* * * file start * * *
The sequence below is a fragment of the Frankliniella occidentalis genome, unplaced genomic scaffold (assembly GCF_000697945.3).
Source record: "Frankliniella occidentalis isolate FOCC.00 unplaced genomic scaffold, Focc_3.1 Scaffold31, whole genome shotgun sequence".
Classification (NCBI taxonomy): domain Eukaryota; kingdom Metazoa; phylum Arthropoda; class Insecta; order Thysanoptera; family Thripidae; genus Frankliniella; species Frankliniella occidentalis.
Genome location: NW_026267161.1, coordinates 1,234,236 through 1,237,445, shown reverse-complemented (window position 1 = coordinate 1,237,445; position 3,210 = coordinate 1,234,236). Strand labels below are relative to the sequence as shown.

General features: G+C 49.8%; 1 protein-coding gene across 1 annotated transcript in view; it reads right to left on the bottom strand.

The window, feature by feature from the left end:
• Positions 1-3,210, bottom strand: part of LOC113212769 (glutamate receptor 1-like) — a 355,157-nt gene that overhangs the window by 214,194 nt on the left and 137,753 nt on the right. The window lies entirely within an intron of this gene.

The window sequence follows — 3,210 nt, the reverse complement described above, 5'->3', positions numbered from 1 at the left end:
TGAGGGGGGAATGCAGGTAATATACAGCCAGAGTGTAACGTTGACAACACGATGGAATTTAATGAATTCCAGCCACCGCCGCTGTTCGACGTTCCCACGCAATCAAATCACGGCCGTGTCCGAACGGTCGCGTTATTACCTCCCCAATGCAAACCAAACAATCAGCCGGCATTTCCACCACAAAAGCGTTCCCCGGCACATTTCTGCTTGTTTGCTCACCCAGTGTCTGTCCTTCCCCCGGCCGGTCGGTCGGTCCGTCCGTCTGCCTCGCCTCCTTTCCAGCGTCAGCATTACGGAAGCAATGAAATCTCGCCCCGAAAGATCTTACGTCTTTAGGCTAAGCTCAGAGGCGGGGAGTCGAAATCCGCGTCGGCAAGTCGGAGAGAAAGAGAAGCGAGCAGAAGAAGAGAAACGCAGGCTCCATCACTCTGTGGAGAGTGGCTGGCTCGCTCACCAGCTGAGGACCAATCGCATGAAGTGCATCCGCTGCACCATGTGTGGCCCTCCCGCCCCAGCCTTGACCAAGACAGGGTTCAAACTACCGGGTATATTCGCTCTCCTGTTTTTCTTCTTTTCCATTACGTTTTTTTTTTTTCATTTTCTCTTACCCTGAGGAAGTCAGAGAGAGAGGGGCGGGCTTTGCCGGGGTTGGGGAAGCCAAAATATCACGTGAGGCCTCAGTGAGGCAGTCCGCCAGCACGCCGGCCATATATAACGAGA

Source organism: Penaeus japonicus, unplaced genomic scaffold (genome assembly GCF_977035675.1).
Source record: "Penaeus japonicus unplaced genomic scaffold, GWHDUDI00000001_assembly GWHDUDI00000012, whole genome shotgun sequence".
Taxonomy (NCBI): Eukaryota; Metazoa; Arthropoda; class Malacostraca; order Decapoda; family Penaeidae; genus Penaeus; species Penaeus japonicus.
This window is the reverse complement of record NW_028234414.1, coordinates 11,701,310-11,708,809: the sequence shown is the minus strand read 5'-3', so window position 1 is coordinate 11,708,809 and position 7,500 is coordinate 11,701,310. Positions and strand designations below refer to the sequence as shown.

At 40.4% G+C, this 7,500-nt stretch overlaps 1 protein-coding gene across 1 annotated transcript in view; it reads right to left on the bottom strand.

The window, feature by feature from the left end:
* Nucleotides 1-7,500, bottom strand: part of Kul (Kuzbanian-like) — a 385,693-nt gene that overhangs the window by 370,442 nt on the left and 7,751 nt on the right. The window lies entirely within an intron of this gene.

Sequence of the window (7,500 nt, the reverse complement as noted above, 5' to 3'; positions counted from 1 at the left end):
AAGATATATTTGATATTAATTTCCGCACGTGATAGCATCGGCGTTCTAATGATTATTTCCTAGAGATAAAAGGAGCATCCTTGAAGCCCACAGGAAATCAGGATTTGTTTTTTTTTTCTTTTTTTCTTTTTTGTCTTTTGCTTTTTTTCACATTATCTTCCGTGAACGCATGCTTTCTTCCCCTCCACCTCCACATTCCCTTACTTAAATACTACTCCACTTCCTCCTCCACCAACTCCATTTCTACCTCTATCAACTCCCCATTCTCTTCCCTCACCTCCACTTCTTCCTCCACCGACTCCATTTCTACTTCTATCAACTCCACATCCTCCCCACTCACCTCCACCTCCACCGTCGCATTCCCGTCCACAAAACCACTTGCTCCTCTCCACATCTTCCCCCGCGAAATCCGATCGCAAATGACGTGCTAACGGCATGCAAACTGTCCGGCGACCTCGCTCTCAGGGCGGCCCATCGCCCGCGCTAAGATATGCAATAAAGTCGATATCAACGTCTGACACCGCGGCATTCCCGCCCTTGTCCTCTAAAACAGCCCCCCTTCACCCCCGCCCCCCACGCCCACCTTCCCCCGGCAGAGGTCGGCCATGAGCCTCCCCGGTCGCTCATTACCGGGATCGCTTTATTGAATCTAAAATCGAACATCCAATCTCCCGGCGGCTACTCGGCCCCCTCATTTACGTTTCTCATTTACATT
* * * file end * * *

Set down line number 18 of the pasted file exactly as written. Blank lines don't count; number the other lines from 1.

AAGATATATTTGATATTAATTTCCGCACGTGATAGCATCGGCGTTCTAATGATTATTTCCTAGAGATAAAAGGAGCATCCTTGAAGCCCACAGGAAATCAGGATTTGTTTTTTTTTTCTTTTTTTCTTTTTTGTCTTTTGCTTTTTTTCACATTATCTTCCGTGAACGCATGCTTTCTTCCCCTCCACCTCCACATTCCCTTACTTAAATACTACTCCACTTCCTCCTCCACCAACTCCATTTCTACCTCTATCAACTCCCCATTCTCTTCCCTCACCTCCACTTCTTCCTCCACCGACTCCATTTCTACTTCTATCAACTCCACATCCTCCCCACTCACCTCCACCTCCACCGTCGCATTCCCGTCCACAAAACCACTTGCTCCTCTCCACATCTTCCCCCGCGAAATCCGATCGCAAATGACGTGCTAACGGCATGCAAACTGTCCGGCGACCTCGCTCTCAGGGCGGCCCATCGCCCGCGCTAAGATATGCAATAAAGTCGATATCAACGTCTGACACCGCGGCATTCCCGCCCTTGTCCTCTAAAACAGCCCCCCTTCACCCCCGCCCCCCACGCCCACCTTCCCCCGGCAGAGGTCGGCCATGAGCCTCCCCGGTCGCTCATTACCGGGATCGCTTTATTGAATCTAAAATCGAACATCCAATCTCCCGGCGGCTACTCGGCCCCCTCATTTACGTTTCTCATTTACATT